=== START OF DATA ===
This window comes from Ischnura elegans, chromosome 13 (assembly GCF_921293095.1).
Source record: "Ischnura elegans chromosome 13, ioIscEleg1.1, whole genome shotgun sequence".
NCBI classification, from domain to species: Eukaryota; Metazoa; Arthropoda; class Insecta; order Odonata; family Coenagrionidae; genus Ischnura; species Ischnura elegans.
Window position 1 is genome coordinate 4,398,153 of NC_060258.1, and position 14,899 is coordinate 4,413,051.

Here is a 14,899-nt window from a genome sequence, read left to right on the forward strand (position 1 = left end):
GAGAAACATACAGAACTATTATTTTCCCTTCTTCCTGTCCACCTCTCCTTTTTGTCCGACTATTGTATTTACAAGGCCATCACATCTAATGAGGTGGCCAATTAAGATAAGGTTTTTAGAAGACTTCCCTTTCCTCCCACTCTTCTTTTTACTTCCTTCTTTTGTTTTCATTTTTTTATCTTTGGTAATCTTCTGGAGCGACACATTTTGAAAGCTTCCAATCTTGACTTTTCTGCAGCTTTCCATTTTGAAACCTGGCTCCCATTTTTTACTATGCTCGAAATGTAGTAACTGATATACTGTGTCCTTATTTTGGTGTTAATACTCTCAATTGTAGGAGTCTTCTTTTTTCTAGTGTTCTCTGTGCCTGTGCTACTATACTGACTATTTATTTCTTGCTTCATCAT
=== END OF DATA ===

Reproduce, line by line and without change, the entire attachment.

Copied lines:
This window comes from Ischnura elegans, chromosome 13 (assembly GCF_921293095.1).
Source record: "Ischnura elegans chromosome 13, ioIscEleg1.1, whole genome shotgun sequence".
NCBI classification, from domain to species: Eukaryota; Metazoa; Arthropoda; class Insecta; order Odonata; family Coenagrionidae; genus Ischnura; species Ischnura elegans.
Window position 1 is genome coordinate 4,398,153 of NC_060258.1, and position 14,899 is coordinate 4,413,051.

Here is a 14,899-nt window from a genome sequence, read left to right on the forward strand (position 1 = left end):
GAGAAACATACAGAACTATTATTTTCCCTTCTTCCTGTCCACCTCTCCTTTTTGTCCGACTATTGTATTTACAAGGCCATCACATCTAATGAGGTGGCCAATTAAGATAAGGTTTTTAGAAGACTTCCCTTTCCTCCCACTCTTCTTTTTACTTCCTTCTTTTGTTTTCATTTTTTTATCTTTGGTAATCTTCTGGAGCGACACATTTTGAAAGCTTCCAATCTTGACTTTTCTGCAGCTTTCCATTTTGAAACCTGGCTCCCATTTTTTACTATGCTCGAAATGTAGTAACTGATATACTGTGTCCTTATTTTGGTGTTAATACTCTCAATTGTAGGAGTCTTCTTTTTTCTAGTGTTCTCTGTGCCTGTGCTACTATACTGACTATTTATTTCTTGCTTCATCAT